The claustrum is a telencephalic gray matter structure with various proposed functions, including sensory integration and attentional allocation. Underlying these concepts is the reciprocal connectivity of the claustrum with most, if not all, areas of the cortex. What remains to be elucidated to inform functional hypotheses further is whether a pattern exists in the strength of connectivity between a given cortical area and the claustrum. To this end, we performed a series of retrograde neuronal tract tracer injections into rat cortical areas along the cortical processing hierarchy, from primary sensory and motor to frontal cortices. We observed that the number of claustrocortical projections increased as a function of processing hierarchy; claustrum neurons projecting to primary sensory cortices were scant and restricted in distribution across the claustrum, whereas neurons projecting to the cingulate cortex were densely packed and more evenly distributed throughout the claustrum. This connectivity pattern suggests that the claustrum may preferentially subserve executive functions orchestrated by the cingulate cortex. J. Comp. Neurol. 525:1347-1362, 2017. © 2016 Wiley Periodicals, Inc.
© 2016 Wiley Periodicals, Inc.
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8 MeSH Terms
Epidemiology of MRI-defined vascular depression: A longitudinal, community-based study in Korean elders.
Park JH, Lee SB, Lee JJ, Yoon JC, Han JW, Kim TH, Jeong HG, Newhouse PA, Taylor WD, Kim JH, Woo JI, Kim KW
(2015) J Affect Disord 180: 200-6
MeSH Terms: Aged, Aged, 80 and over, Basal Ganglia, Brain, Cerebral Ventricles, Cerebrovascular Disorders, Comorbidity, Cross-Sectional Studies, Depression, Depressive Disorder, Female, Follow-Up Studies, Geriatric Assessment, Health Status, Humans, Longitudinal Studies, Magnetic Resonance Imaging, Male, Republic of Korea
Show Abstract · Added February 4, 2016
BACKGROUND - There are no cross-sectional or longitudinal epidemiological studies present on MRI-defined vascular depression in community populations. The purpose of this study was to estimate the prevalence rates of both vascular and non-vascular late life depression (LLD) at baseline, to examine the natural course of LLD, and to investigate the influence of White matter hyperintensities (WMHs) on depression after three years.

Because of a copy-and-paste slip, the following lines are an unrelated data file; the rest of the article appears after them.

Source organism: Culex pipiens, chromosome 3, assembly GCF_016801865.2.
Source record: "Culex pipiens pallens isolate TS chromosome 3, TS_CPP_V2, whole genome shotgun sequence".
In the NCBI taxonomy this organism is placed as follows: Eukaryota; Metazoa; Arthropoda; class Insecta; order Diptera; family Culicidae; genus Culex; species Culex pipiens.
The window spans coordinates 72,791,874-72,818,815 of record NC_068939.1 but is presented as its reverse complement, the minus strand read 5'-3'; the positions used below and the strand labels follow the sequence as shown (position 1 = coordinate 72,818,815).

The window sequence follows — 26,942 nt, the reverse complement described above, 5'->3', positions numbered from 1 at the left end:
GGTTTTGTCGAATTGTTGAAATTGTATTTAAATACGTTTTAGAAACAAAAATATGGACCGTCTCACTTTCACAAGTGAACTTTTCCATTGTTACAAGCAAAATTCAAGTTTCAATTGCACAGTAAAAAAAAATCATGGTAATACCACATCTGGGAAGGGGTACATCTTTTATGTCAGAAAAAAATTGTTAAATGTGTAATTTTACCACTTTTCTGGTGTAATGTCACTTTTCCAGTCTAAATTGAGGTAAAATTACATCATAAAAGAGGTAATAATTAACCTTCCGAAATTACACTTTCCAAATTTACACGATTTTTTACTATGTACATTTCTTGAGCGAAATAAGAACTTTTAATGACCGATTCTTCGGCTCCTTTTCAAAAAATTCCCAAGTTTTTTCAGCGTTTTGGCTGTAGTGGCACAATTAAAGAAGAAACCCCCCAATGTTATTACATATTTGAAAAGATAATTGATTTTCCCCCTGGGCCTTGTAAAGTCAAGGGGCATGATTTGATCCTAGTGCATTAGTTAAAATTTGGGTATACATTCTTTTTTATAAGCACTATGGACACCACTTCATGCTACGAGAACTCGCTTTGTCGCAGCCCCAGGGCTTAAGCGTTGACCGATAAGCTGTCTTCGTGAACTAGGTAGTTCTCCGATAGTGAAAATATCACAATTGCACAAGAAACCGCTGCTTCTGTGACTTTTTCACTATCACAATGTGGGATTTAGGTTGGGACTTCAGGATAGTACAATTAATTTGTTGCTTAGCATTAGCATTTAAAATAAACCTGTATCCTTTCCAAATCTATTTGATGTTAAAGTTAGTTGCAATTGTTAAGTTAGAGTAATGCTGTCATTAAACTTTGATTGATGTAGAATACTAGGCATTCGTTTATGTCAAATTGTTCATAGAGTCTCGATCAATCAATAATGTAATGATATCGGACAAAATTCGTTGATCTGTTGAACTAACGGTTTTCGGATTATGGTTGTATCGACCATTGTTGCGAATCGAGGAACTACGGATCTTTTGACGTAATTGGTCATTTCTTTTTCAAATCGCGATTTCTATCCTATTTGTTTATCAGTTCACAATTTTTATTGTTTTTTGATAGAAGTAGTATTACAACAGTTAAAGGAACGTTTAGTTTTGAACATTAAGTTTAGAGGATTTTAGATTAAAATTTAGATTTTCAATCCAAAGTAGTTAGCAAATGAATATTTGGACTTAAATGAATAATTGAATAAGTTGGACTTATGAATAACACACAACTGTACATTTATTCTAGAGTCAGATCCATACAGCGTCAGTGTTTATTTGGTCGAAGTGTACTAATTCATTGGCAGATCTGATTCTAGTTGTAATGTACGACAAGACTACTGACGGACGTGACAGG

METHOD - The baseline study employed a two-stage design, Phase I population survey (n=783) and Phase II diagnostic evaluation (n=122). In the 3-year follow-up study, baseline participants completing the second phase were reassessed with the same methodology. WMHs severity was rated visually by the modified Fazekas scale and WMHs volume was calculated using an automated method.
RESULTS - The prevalence rates of vascular major depressive disorder (MDD) and vascular non-major depressive disorder (nMDD) were 2.39% (56.2% of MDD) and 4.24% (34.0% of nMDD). Subjects with a score of 2 or more on the modified Fazekas scale in either deep white matter hyperintensities or subcortical gray matter ratings had an 8.1 times greater risk of developing a depressive disorder in the 3-year follow-up study. Greater Log WMHs volume (odds ratio=5.78, 95% CI, 1.04-31.72) at baseline was an independent predictor for depressive disorder in the 3-year assessment.
LIMITATIONS - Response rate and follow-up rate were relatively low.
CONCLUSIONS - Vascular depression is common and makes up about a half of MDD in elders. Greater WMHs severity is a crucial factor predicting future depression risk, which supports the previous vascular depression hypothesis.
Copyright © 2015 Elsevier B.V. All rights reserved.
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19 MeSH Terms
Substantia nigra hyperactivity in schizophrenia.
Heckers S, Konradi C
(2013) Biol Psychiatry 74: 82-3
MeSH Terms: Basal Ganglia, Female, Humans, Male, Prefrontal Cortex, Schizophrenia, Substantia Nigra
Added May 27, 2014
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7 MeSH Terms
Resting-state networks in schizophrenia.
Karbasforoushan H, Woodward ND
(2012) Curr Top Med Chem 12: 2404-14
MeSH Terms: Basal Ganglia, Brain, Humans, Magnetic Resonance Imaging, Prefrontal Cortex, Schizophrenia
Show Abstract · Added February 15, 2016